One of the biggest issues I have with the two books is the way that male characters interact with Alina, which, unfortunately, only gets worse in Siege and Storm. Multiple male characters touch and kiss Alina without her consent, and the way the Darkling interacts with her makes me sick. In Siege and Storm, no one respects that Alina and Mal are in a relationship, and she gets kissed and even gets marriage proposals. I understood all of this happens for plot reasons, but here Alina is, in a different love triangle than in the first book, and she even enjoys the attention from Nikolai.

I feel like I say this in every review, but despite my issues with the books, I did enjoy reading them. I love the Grishaverse and I’m interested to see where the third book goes. I just can’t help comparing this series to the Six of Crows Duology. It’s interesting to see how much Bardugo’s writing has evolved.

Shadow and Bone: 3 out of 5 books

Siege and Storm: 4 out of 5 stars

Review: The Poppy War by R.F. Kuang

Alexis: Read 11/22/18

Yesterday, I finished The Poppy War by R.F. Kuang.

I loved the first half. It reminded me of a mix between The Hunger Games, Game of Thrones, and Avatar: the Last Airbender. On her website, R.F. Kuang even mentions that ATLA and Game of Thrones were some of her inspirations.

This brutal book deals with every heavy theme you can think of: genocide, addiction, experimentation, rape, death. Despite being a high-fantasy book, I found many aspects of the war in the latter half of the book to be extremely realistic.

This is because Kuang is a genius. She graduated from Georgetown and is now studying at Cambridge. She’s studying Chinese studies, and you can tell. I was amazed at her worldbuilding. Kuang knows everything about the world she’s created. The book describes the hierarchy, the history, the mythology, you name it. She talks about it. She describes it in detail. She fully understands the world she’s created, and I admired that from the very start of the book. I love the way she based the world off of Chinese history. This includes fascinating aspects like martial arts and mythology. But it also includes the dark side of history. And I love a good dark book.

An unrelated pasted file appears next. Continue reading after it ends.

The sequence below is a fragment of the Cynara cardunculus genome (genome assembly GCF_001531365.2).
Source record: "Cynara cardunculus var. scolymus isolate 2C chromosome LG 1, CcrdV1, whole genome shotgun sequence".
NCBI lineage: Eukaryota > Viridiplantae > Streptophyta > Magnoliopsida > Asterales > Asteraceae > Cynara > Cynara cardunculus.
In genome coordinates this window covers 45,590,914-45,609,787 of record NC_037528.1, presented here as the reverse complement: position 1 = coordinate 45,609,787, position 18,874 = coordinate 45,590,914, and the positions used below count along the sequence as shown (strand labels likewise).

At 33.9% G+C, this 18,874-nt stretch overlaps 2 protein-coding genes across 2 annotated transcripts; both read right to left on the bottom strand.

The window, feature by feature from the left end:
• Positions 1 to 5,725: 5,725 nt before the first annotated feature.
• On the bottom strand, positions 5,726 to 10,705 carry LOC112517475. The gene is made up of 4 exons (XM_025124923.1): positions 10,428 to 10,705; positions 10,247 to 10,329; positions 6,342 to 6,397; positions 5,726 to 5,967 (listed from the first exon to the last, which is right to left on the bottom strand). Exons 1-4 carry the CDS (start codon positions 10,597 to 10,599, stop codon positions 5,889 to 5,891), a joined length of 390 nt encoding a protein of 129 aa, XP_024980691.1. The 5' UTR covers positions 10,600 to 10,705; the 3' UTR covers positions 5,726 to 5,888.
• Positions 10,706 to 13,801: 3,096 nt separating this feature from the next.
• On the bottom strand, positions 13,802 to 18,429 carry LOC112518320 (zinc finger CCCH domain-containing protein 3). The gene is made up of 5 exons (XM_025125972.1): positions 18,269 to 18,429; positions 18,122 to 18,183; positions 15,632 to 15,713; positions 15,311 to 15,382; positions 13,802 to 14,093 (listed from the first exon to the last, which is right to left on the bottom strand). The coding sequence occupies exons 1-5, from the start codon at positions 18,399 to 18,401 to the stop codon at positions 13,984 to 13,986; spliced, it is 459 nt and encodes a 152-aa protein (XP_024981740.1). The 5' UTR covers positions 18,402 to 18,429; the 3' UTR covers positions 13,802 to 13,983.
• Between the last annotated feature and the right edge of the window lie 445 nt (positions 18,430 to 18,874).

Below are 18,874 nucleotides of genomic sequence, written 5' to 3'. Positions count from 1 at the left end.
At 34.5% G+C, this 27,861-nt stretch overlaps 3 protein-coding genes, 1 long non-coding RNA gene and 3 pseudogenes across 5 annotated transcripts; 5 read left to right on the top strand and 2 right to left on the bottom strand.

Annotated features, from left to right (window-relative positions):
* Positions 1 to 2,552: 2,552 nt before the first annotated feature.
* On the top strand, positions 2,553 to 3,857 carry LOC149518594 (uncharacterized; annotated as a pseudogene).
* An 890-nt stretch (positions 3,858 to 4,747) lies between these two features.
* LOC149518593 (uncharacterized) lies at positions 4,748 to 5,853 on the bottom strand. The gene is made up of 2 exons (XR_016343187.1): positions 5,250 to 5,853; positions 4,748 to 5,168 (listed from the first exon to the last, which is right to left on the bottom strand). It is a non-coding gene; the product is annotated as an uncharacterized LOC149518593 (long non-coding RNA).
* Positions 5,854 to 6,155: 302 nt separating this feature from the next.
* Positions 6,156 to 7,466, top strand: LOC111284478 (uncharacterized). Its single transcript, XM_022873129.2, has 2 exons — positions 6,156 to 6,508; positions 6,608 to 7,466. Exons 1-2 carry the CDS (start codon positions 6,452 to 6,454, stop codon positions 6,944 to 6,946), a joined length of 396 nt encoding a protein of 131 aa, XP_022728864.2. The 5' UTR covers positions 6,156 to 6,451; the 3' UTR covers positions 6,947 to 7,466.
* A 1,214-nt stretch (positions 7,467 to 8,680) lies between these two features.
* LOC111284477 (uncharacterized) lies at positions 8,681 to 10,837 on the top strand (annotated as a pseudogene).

I generally like the main character, Rin. She is established out-right: we know what she wants and how she’s going to get it. We know her motivation. But Jiang is my favorite character. His personality is the most well-defined, and I love all of his quirks. I love a good quirky, underestimated character. To be honest, I didn’t really care about any of the other secondary characters, though Altan annoyed me in the second half of the book.

Something is lacking in the second half. Even though the plot is still well-defined, too many new elements are thrown together too fast. A whole new crew of characters are introduced. Characters from the first half come in and out. And some huge decisions are made. It isn’t rushed; it takes place over a couple hundred pages. Yet for some reason, it feels jumbled. To be fair, the entire second half is war. War is a mess; war is a jumble. This Poppy War is brutal and messy and isn’t for the fair-hearted reader. But the way Rin acts in the second half almost turned me off from her (I mean that was kind of the point, but still). Her actions and way of thinking are justified in the world, but that doesn’t mean I like the direction her character is going. 

Overall, I enjoyed this book. I loved the messy history and the mythology of the world. I will definitely read the rest of the series in the future, but it just wasn’t a 5 star read for me.

VERDICT: 4 out of 5 books